House Defense Bill Would Allow US Tax Dollars to Fund Chinese Buses Some Argue Pose a National Security Threat

“China’s … weaponization of foreign investment are clearly targeting our critical infrastructure, posing a grave threat to our national security,” Republican Sens. John Cornyn of Texas said in a statement. Pictured: a BYD bus docked at Zhongnan Road Station in China.

By Published on August 6, 2019

Taxpayer dollars could fund Chinese-subsidized buses made in the U.S. if the House version of the 2020 National Defense Authorization Act (NDAA) becomes law.

Politicians such as Republican Sens. John Cornyn of Texas and Mike Crapo of Idaho, as well as Democratic Sens. Sherrod Brown of Ohio and Tammy Baldwin of Wisconsin have argued that the buses should not receive federal grants because they pose a threat to U.S. national security.

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Democratic California Rep. Harley Rouda has even gone so far as to accuse one of China’s biggest bus companies, Build Your Dreams (BYD), of having the capacity to carry Chinese spyware.

BYD creates “battery-electric automobiles, buses, medium- and heavy-duty trucks and forklifts” and describes itself as a leader in the “solar-power generation,” according to its website.

The bus company employs about 750 workers in the United States and has a manufacturing plant in Lancaster, California, that rolled out its 300th U.S.-built bus in April 2019.

Its buses are in use internationally at airports in Amsterdam and Sydney, as city transportation in London and Los Angeles, and on campuses at Stanford University and Facebook, BYD said in a 2019 news release.

In 2018, the U.S federal budget allocated $8.4 million in competitive grants to electric bus companies like BYD under the “Low or No Emission Grant Program” that provided 300 battery-operated buses split between 41 states throughout the country, according to Forbes.

The Democrat-controlled House, which passed its NDAA bill in July, aims to bar local transit agencies from receiving federal grants to fund rail rolling stock if the manufacturer:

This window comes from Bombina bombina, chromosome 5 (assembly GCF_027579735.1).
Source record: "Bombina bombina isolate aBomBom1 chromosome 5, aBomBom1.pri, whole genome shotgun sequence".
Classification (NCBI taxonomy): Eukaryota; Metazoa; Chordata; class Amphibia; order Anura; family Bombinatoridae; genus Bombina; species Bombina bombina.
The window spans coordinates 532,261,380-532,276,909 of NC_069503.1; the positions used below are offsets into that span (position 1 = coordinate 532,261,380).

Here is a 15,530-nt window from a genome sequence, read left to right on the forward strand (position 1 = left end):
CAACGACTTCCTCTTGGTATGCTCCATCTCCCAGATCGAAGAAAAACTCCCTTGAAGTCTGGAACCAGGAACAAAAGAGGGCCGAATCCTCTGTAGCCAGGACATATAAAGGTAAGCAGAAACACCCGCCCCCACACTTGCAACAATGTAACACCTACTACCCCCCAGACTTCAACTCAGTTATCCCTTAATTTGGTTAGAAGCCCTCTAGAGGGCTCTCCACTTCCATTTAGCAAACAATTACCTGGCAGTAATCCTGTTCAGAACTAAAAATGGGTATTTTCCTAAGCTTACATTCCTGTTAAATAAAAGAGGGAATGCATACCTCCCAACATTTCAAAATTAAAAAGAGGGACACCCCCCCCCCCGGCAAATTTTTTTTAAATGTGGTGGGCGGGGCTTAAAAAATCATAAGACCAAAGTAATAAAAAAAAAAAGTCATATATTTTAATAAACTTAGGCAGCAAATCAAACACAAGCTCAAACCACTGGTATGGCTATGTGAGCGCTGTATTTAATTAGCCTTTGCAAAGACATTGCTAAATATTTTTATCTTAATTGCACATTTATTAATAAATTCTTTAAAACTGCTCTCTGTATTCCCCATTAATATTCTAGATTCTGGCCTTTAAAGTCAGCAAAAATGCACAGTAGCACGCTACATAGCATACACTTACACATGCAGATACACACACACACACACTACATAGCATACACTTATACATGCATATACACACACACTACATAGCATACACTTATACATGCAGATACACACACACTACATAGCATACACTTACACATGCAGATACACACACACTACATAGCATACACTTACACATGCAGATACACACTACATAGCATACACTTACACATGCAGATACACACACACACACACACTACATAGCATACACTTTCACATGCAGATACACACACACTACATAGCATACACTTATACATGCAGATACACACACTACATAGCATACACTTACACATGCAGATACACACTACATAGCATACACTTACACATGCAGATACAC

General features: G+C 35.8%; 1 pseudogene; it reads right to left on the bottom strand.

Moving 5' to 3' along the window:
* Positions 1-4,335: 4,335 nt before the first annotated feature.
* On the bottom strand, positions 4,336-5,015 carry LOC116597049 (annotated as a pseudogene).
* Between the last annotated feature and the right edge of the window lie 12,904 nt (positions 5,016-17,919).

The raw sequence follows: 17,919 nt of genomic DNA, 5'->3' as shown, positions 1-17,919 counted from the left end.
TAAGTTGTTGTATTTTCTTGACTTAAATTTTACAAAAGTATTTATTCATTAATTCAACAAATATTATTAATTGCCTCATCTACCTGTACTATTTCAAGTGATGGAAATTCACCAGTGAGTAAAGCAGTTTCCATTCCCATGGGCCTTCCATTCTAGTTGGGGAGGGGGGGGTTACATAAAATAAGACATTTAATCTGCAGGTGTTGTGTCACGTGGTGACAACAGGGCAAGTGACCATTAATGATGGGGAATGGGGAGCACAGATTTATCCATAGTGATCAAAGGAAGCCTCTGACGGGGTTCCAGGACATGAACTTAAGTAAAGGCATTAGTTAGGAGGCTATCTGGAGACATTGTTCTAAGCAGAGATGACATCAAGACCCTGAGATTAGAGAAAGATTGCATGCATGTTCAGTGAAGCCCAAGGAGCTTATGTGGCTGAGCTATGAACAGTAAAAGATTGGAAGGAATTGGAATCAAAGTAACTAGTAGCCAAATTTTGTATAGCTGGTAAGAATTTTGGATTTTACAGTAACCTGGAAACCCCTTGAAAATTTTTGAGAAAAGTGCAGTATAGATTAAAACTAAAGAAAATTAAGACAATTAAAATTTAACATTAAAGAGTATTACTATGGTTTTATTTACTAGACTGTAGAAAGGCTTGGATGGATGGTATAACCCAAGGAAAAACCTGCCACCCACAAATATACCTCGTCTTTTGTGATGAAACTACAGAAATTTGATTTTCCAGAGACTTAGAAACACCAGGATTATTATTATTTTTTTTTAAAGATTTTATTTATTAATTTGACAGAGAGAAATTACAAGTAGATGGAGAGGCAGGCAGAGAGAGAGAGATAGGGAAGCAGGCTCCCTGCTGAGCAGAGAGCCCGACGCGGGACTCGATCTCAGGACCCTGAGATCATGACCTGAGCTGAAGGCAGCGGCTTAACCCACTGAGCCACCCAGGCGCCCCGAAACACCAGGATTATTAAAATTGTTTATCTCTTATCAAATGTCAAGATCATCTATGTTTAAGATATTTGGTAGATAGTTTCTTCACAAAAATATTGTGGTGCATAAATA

… is incorporated in or has manufacturing facilities in the United States; and … is owned or controlled by … or is otherwise related legally or financially to … a corporation based in a country that is identified as a nonmarket economy country; and … was identified by the United States Trade Representative … as a priority foreign country; and … and is subject to monitoring by the Trade Representative.

The Republican-controlled Senate, however, passed its own version of the bill across bipartisan lines in June that would prevent the same federal grants from funding all “rolling stock” under the same conditions as the House bill, including Chinese buses, rail cars and other forms of transportation used for supportive services.

“Rolling stock” is defined in the Buy America regulations as “transit vehicles such as buses, vans, cars, railcars, locomotives, trolley cars and buses, and ferry boats, as well as vehicles used for support services,” though the House bill specifically concerns “rail” rolling stock.

Cornyn, Crapo, Brown and Baldwin introduced an amendment to the House bill in March called the Transit Infrastructure Vehicle Security Act, which would bar taxpayer money from being used to fund controlled or subsidized rail cars or buses.

“China’s … weaponization of foreign investment are clearly targeting our critical infrastructure, posing a grave threat to our national security,” Cornyn said in a statement.

“This bipartisan effort to help safeguard our transportation and infrastructure sectors from exploitation is vital, and I’m grateful to my colleagues for joining me in this effort to include this important provision in the defense bill,” he continued.

Cornyn’s state of Texas is home to U.S. freight-car manufacturer Trinity Industries Inc., a competitor to BYD.

Conversely Republican House Minority Leader Kevin McCarthy of California, who represents a district where BYD has a factory, reportedly stripped language from the NDAA bill that could have prevented the company from getting federal contracts, according to The Washington Post in May.

Under the Senate bill, BYD would not make the cut for federal aid as it is a Shenzhen-based company subsidized by the Chinese government that has a factory in California.

“We are monitoring the situation in Washington. Together with the union that represents BYD workers, BYD is meeting with lawmakers and influencers in Washington and Los Angeles in an effort to achieve the best outcome for our company,” a BYD spokesman told The Daily Caller News Foundation.

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“I don’t think it’s justified for Congress to single out these Chinese companies,” Center for Strategic and International Studies (CSIS) senior adviser and Freeman Chair in China Studies Scott Kennedy told the DCNF.